Interior heft like a mofo. The inside games of Marc Gasol and Zach Randolph are of the premier kind, and they anchor a Memphis squad that sometimes seems out of place in a world where you pay your electricity bill from your smartphone. Add that to the defensive doggedness of (“Trick or Treat”) Tony Allen and steals-monster Mike Conley, and you have a team that makes it hard to score. They play a physical style that other teams simply can’t match in technique or intensity. They only give up 89 points per game, which, when you initially look at it, seems like a typo. Additionally, guys off the bench like Jerryd Bayless come in and contribute on both ends and keep up the energy. In their matchup against the Clippers, they will decidedly have the strength and toughness advantage on their side. There isn’t a better named team in the league than the Grizzlies.
Why They Could Lose:
They only average 93 points a game (27th in the League), they are 24th in assists and, worse, they don’t have a perimeter destroyer, a dude with the ability to black out and give you a 40-point game. The takeaway here is that, much like a 5´7 guy at a WNBA Draft party, they struggle to score. In the playoffs, where defense tightens and fast breaks are limited, a true contender has to have a guy for which defensive sets are a secondary concern. Randolph is the closest thing they have, but this is his 12th NBA campaign, and in the latter part of the regular season, he’s begun to slow down a bit. Gasol is a great overall player, but it’s not like you can just feed him the ball in the post and get out of the way. They work best as a tandem, but individually, they can be neutralized. Not to mention they struggle from the outside. The Grizz don’t shoot a lot of three-pointers, because they don’t have anyone who can make them on any kind of consistent basis. Shooting 34 percent as a team from the outside cuts down their spacing, and makes it much harder for the interior guy to do work.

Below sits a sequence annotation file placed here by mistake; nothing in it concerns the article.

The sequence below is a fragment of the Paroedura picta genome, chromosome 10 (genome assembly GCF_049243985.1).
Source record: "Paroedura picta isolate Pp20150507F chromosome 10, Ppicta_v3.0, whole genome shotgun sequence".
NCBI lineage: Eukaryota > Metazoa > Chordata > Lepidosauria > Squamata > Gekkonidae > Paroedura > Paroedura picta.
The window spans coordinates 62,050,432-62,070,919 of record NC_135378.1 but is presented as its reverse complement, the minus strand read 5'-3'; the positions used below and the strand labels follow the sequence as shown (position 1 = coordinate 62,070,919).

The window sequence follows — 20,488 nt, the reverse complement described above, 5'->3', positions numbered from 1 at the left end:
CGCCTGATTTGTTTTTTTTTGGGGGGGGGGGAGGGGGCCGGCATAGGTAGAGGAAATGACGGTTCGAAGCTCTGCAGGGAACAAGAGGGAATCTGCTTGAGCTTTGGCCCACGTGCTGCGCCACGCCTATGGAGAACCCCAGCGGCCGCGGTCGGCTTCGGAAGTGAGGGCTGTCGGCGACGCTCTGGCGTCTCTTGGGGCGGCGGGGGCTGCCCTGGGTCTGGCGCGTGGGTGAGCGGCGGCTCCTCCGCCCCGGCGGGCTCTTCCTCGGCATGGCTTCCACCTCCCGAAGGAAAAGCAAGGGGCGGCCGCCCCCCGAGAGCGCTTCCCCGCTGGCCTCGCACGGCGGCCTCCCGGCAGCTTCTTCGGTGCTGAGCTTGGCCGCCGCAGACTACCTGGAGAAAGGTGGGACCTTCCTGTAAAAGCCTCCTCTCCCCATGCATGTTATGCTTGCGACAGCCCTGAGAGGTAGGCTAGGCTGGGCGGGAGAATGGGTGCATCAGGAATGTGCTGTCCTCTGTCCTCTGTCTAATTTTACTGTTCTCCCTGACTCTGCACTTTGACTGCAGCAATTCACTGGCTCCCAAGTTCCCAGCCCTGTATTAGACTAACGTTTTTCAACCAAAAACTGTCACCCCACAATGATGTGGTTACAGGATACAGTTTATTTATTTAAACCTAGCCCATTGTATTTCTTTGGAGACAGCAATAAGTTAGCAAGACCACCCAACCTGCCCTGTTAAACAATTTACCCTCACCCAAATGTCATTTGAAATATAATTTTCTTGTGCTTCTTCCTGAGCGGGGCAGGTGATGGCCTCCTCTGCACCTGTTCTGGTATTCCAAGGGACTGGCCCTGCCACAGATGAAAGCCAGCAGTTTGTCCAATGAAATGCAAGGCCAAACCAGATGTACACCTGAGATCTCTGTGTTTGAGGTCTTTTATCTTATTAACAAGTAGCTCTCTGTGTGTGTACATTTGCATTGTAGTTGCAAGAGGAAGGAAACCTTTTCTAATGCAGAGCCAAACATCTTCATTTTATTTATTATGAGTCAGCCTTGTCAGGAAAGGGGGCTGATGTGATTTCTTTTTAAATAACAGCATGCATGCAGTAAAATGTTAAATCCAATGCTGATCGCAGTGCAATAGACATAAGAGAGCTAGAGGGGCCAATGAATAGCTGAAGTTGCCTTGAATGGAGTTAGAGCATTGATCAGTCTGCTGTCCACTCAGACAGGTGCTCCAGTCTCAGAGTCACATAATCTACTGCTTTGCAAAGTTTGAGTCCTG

Atlanta Hawks, 44-38
How They Could Win:
The Hawks need to amp up the energy level. Is there another franchise in the NBA that elicits less enthusiasm than the Hawks? No wonder all of those reality shows are based in Atlanta; seems like there isn’t anything else to get excited about. This is shoulder-shrug HQ. Other than averaging 24.5 assists per game (2nd in the League), the rest of their numbers fall right in line with where you’d assume. They score 98 ppg, give up 97 and are in the bottom third in rebounding. Middle of the pack, nothing really extraordinary. The Hawks are the Hawks and there is a reason why you very rarely argue with their fans. Because even they know that their upside is small.
When healthy, Al Horford is one of the better big men in the game and he’ll have to play above himself to counter the inside size of the Pacers. The only chance they have of beating Indiana is by killing it from the perimeter. If Jeff Teague and Devin Harris can consistently find them, Kyle Korver and rookie John Jenkins have shot-making ability. And Josh Smith has to have at least two games where he doesn’t take any bad shots and is able to block and rebound in significant numbers. In this series, speed is important. Atlanta is, overall, the more athletic team, and they have to run like someone is chasing them. I’m talking knees-high running, cutting through back alleys and jumping-over-fences running.
How They Could Lose:
Playing the Pacers is akin to going to the dentist. They are first in rebounds and second in points allowed (90.7). You already know it’s gonna be rough and you’re gonna regret it as soon as you walk in the door and sit down in the waiting room. That mentality is what the Pacers feed off of every game. If you walk in with a broken spirit, you have no chance. Honestly, is there anyone on the Hawks who has enough gumption to mentally compete?
The Hawks only hope is that Indiana, who have been in slump-mode for most of April, beats themselves.